2.22.24 Black Nationalism and the Nation of Islam.pptx
 
2.20.24 The March on Washington for Jobs and Freedom.pptx
2.20.24 The March on Washington for Jobs and Freedom.pptx2.20.24 The March on Washington for Jobs and Freedom.pptx
2.20.24 The March on Washington for Jobs and Freedom.pptx
 
2.15.24 The Birmingham Campaign and MLK.pptx
2.15.24 The Birmingham Campaign and MLK.pptx2.15.24 The Birmingham Campaign and MLK.pptx
2.15.24 The Birmingham Campaign and MLK.pptx
 
2.6.24 The Freedom Rides.pptx
2.6.24 The Freedom Rides.pptx2.6.24 The Freedom Rides.pptx
2.6.24 The Freedom Rides.pptx
 
2.1.24 Student Activism, Sit-ins, and the Rise of SNCC.pptx
2.1.24 Student Activism, Sit-ins, and the Rise of SNCC.pptx2.1.24 Student Activism, Sit-ins, and the Rise of SNCC.pptx
2.1.24 Student Activism, Sit-ins, and the Rise of SNCC.pptx
 
1.30.24 The Montgomery Bus Boycott and the Crisis at Little Rock.pptx
1.30.24 The Montgomery Bus Boycott and the Crisis at Little Rock.pptx1.30.24 The Montgomery Bus Boycott and the Crisis at Little Rock.pptx
1.30.24 The Montgomery Bus Boycott and the Crisis at Little Rock.pptx
 
1.25.24 The Brown Decision and the Murder of Emmett Till.pptx
1.25.24 The Brown Decision and the Murder of Emmett Till.pptx1.25.24 The Brown Decision and the Murder of Emmett Till.pptx
1.25.24 The Brown Decision and the Murder of Emmett Till.pptx
 
1.23.24 Early Visionaries--Washington, DuBois, and Garvey.pptx
1.23.24 Early Visionaries--Washington, DuBois, and Garvey.pptx1.23.24 Early Visionaries--Washington, DuBois, and Garvey.pptx
1.23.24 Early Visionaries--Washington, DuBois, and Garvey.pptx
 
1.18.24 The Nadir--Race Relations in Early 20th C America.pptx
1.18.24 The Nadir--Race Relations in Early 20th C America.pptx1.18.24 The Nadir--Race Relations in Early 20th C America.pptx
1.18.24 The Nadir--Race Relations in Early 20th C America.pptx
 
1.11.24 Movement Mythologies and the Legacies of Reconstruction .pptx
1.11.24 Movement Mythologies and the Legacies of Reconstruction .pptx1.11.24 Movement Mythologies and the Legacies of Reconstruction .pptx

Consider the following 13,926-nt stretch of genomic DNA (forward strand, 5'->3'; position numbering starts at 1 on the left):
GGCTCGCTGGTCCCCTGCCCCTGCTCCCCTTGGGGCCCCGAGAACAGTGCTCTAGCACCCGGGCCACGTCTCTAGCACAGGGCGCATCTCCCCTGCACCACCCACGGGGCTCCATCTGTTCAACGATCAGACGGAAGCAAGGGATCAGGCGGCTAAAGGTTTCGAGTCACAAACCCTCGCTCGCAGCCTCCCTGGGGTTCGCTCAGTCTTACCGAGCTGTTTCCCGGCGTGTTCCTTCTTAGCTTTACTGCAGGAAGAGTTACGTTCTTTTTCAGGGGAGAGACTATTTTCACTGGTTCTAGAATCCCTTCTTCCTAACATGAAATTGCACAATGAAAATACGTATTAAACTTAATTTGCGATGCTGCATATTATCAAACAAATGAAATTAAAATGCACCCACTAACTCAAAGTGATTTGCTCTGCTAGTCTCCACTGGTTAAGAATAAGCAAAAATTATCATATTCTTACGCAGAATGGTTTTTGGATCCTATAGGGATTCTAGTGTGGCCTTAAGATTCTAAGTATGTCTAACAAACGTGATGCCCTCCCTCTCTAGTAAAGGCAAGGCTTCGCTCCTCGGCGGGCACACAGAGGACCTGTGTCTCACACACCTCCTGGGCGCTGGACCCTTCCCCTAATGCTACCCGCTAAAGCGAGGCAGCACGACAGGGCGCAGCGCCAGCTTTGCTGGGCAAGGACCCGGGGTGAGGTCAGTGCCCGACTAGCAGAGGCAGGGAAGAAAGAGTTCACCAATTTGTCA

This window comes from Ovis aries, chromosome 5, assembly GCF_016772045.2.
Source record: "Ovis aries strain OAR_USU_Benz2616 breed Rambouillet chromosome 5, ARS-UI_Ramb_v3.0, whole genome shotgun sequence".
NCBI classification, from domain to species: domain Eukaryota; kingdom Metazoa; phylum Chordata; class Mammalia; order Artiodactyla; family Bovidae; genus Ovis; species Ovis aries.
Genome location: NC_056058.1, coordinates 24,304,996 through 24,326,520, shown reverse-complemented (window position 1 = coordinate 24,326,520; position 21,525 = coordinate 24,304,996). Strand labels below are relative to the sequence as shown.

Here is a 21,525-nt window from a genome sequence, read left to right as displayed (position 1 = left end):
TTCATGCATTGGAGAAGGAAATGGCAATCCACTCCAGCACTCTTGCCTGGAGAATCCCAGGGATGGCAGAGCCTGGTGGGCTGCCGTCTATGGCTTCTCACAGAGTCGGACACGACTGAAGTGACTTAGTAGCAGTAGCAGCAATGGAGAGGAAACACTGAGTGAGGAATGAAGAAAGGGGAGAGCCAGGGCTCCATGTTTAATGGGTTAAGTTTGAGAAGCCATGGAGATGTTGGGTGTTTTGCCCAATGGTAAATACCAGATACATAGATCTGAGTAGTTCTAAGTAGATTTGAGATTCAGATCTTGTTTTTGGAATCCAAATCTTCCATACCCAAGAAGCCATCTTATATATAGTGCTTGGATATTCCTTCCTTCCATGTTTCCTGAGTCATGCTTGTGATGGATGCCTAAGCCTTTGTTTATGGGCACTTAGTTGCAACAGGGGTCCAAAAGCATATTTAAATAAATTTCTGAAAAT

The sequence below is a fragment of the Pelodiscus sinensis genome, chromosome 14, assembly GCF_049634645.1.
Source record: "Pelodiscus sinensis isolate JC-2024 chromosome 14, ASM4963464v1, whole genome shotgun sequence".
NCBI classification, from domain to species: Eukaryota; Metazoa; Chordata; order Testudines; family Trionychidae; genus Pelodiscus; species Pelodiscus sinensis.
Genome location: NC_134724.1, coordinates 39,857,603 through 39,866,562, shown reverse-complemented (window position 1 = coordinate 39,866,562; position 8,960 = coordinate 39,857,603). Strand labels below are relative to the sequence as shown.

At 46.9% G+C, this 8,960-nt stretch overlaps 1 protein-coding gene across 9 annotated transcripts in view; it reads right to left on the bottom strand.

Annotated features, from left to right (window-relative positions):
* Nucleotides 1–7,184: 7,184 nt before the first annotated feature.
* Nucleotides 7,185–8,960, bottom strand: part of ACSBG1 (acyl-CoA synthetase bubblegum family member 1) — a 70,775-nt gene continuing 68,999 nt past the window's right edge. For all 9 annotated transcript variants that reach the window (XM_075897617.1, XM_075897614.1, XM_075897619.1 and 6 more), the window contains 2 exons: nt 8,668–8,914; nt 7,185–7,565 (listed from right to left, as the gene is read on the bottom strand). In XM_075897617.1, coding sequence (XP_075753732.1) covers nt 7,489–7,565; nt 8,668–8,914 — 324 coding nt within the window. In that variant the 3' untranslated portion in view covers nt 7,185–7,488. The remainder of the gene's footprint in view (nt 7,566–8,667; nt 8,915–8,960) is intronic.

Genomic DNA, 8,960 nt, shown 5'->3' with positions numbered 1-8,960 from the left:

1.11.24 Movement Mythologies and the Legacies of Reconstruction .pptx
 
1.9.24 Intro to Course--Defining Key Terms and Asking Key Questions.pptx
1.9.24 Intro to Course--Defining Key Terms and Asking Key Questions.pptx1.9.24 Intro to Course--Defining Key Terms and Asking Key Questions.pptx
1.9.24 Intro to Course--Defining Key Terms and Asking Key Questions.pptx
 
3.28.23 Race, the Draft, and the Vietnam War.pptx
3.28.23 Race, the Draft, and the Vietnam War.pptx3.28.23 Race, the Draft, and the Vietnam War.pptx
3.28.23 Race, the Draft, and the Vietnam War.pptx
 
3.23.23 The Chicago Freedom Movement and Urban Uprisings.pptx
3.23.23 The Chicago Freedom Movement and Urban Uprisings.pptx3.23.23 The Chicago Freedom Movement and Urban Uprisings.pptx
3.23.23 The Chicago Freedom Movement and Urban Uprisings.pptx
 
3.21.23 The Origins of Black Power.pptx
3.21.23 The Origins of Black Power.pptx3.21.23 The Origins of Black Power.pptx
3.21.23 The Origins of Black Power.pptx
 
3.16.23 The Selma March and the Voting Rights Act.pptx
3.16.23 The Selma March and the Voting Rights Act.pptx3.16.23 The Selma March and the Voting Rights Act.pptx
3.16.23 The Selma March and the Voting Rights Act.pptx
 
3.2.23 Freedom Summer.pptx
3.2.23 Freedom Summer.pptx3.2.23 Freedom Summer.pptx
3.2.23 Freedom Summer.pptx
 
2.23.23 Malcolm X.pptx
2.23.23 Malcolm X.pptx2.23.23 Malcolm X.pptx
2.23.23 Malcolm X.pptx
 
2.21.23 Black Nationalism and the Nation of Islam.pptx
2.21.23 Black Nationalism and the Nation of Islam.pptx2.21.23 Black Nationalism and the Nation of Islam.pptx
2.21.23 Black Nationalism and the Nation of Islam.pptx
 
2.16.23 The March on Washington.pptx
2.16.23 The March on Washington.pptx2.16.23 The March on Washington.pptx
2.16.23 The March on Washington.pptx
 

Recently uploaded

Liberal Approach to the Study of Indian Politics.pdf
Liberal Approach to the Study of Indian Politics.pdfLiberal Approach to the Study of Indian Politics.pdf
Liberal Approach to the Study of Indian Politics.pdf
WaniBasim
 
C1 Rubenstein AP HuG xxxxxxxxxxxxxx.pptx
C1 Rubenstein AP HuG xxxxxxxxxxxxxx.pptxC1 Rubenstein AP HuG xxxxxxxxxxxxxx.pptx
C1 Rubenstein AP HuG xxxxxxxxxxxxxx.pptx
mulvey2
 
writing about opinions about Australia the movie
writing about opinions about Australia the moviewriting about opinions about Australia the movie
writing about opinions about Australia the movie
Nicholas Montgomery
 
PCOS corelations and management through Ayurveda.
PCOS corelations and management through Ayurveda.PCOS corelations and management through Ayurveda.
PCOS corelations and management through Ayurveda.
Dr. Shivangi Singh Parihar
 
How to Setup Warehouse & Location in Odoo 17 Inventory
How to Setup Warehouse & Location in Odoo 17 InventoryHow to Setup Warehouse & Location in Odoo 17 Inventory
How to Setup Warehouse & Location in Odoo 17 Inventory